Effect of vernalization period and bulb size on bolting of onion cultivar “Texas Early Grano” grown under Gezira conditions, Sudan

Elfatih A.M. Elsiddig, Osman M. Elamin, Mohamed E. Elkashif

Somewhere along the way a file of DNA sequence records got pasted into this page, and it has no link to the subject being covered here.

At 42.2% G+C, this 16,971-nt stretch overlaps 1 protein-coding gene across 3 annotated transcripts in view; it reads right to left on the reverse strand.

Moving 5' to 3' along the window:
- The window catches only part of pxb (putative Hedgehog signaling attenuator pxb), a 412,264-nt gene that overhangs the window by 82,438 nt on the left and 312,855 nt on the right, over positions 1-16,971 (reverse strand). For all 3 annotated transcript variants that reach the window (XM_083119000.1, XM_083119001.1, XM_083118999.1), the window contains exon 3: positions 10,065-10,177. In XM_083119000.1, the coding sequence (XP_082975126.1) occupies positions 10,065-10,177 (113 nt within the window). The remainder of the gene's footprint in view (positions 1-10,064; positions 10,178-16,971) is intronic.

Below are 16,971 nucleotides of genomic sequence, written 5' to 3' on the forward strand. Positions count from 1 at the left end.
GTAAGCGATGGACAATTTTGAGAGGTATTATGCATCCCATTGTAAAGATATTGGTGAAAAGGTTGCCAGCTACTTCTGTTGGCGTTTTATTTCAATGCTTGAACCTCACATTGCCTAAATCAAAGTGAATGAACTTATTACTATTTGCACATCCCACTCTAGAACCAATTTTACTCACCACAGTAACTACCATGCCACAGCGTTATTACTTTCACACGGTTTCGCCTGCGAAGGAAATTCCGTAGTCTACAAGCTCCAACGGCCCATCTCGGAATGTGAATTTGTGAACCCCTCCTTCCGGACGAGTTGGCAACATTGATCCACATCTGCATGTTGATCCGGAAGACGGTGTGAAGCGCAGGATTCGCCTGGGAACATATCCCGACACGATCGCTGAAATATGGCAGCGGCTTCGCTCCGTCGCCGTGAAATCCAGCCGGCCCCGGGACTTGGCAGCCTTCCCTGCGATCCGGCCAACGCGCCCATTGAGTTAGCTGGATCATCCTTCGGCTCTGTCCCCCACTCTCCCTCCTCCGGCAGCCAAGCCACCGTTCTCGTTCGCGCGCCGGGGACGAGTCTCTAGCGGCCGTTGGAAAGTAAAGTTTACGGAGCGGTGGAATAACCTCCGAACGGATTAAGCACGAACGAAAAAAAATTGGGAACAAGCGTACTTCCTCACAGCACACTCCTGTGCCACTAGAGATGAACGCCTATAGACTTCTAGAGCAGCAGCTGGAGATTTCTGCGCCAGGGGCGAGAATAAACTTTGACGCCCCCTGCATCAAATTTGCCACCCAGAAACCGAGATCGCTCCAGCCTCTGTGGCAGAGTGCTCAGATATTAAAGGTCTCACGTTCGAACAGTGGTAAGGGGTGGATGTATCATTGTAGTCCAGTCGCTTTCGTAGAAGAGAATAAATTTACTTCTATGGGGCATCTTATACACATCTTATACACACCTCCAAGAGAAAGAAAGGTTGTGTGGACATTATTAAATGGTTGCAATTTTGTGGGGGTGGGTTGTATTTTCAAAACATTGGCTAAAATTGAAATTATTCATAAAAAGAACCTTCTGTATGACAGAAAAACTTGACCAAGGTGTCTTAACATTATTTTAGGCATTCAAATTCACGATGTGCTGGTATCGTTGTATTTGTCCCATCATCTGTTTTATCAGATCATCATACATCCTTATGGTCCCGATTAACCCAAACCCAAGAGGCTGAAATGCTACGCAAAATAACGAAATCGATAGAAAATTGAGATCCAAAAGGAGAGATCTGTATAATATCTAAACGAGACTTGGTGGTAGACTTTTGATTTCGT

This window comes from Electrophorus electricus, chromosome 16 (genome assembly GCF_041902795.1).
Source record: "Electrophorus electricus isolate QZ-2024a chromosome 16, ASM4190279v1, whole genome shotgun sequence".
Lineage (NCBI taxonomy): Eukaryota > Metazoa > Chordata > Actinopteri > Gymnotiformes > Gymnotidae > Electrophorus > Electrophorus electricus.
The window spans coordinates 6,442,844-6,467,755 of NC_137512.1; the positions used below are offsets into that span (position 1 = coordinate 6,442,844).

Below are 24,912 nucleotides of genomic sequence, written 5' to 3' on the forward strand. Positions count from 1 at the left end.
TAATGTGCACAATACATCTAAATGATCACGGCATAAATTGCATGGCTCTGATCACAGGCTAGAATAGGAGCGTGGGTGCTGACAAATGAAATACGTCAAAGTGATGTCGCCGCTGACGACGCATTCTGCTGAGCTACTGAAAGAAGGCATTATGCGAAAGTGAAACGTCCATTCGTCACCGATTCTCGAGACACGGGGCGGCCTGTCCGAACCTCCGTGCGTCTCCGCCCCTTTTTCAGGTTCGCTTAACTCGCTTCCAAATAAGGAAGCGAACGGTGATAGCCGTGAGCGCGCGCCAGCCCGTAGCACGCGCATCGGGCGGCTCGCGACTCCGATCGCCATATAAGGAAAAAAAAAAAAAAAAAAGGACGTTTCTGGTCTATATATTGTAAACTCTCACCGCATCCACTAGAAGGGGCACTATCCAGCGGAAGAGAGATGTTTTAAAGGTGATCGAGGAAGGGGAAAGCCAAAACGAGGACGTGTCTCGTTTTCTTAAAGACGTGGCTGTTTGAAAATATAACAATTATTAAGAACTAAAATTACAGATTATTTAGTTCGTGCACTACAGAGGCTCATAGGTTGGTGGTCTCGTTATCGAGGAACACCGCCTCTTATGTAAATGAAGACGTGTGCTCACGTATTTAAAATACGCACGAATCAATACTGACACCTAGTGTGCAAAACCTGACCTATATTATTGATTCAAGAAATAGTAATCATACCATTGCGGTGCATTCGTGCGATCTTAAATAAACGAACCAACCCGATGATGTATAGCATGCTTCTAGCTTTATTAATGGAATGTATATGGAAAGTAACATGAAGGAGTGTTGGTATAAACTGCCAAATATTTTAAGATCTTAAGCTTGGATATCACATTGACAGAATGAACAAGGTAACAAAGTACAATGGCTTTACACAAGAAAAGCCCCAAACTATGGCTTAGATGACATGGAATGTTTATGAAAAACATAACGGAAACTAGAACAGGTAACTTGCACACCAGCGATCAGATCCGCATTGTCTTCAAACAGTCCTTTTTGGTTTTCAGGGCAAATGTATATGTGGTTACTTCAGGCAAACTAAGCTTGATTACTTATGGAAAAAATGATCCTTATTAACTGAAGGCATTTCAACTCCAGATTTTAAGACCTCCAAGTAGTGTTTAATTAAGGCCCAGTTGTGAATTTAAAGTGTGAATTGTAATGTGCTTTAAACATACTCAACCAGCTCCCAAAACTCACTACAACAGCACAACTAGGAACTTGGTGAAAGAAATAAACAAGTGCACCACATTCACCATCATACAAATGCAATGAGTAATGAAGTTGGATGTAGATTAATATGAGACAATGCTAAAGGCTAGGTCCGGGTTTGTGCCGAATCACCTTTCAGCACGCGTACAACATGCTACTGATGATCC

Texas Early Grano onion cultivar is very popular in Sudan and is used mainly as a salad vegetable. Unfortunately, this cultivar does not flower and produce seeds under Sudan conditions and seeds should be imported from abroad. Attempts to produce seeds of this cultivar under Gezira conditions have failed. Therefore, the objective of this research was to study the effects of bulb size and vernalization on the induction of flowering of Texas Early Grano onion cultivar. Experiments were conducted at the research farm of the Faculty of Agricultural Sciences, University of Gezira, Wad Medani, Sudan, during the  winter seasons of 2008/09 and 2009/10.   Treatments consisted of vernalization periods ranging from 45 to 180 days, storage temperatures of 4 to 50C, and bulb size which was small and medium. Treatments were arranged in a  randomized complete block design with three replicates. Results indicated that vernalization duration significantly affected emergence percentage. As vernalization duration increased, emergence percentage increased in both seasons. Bulb size had no significant effects on emergence percentage. Vernalization temperatures of 4 to 50C for 90 days or more was the key factor for the induction of bolting of Texas Early Grano cultivar. To obtain the highest bolting percentage and seed yield, a combination of venrnalization at 4 to 50C for 180 days and medium-sized bulbs should be recommended.


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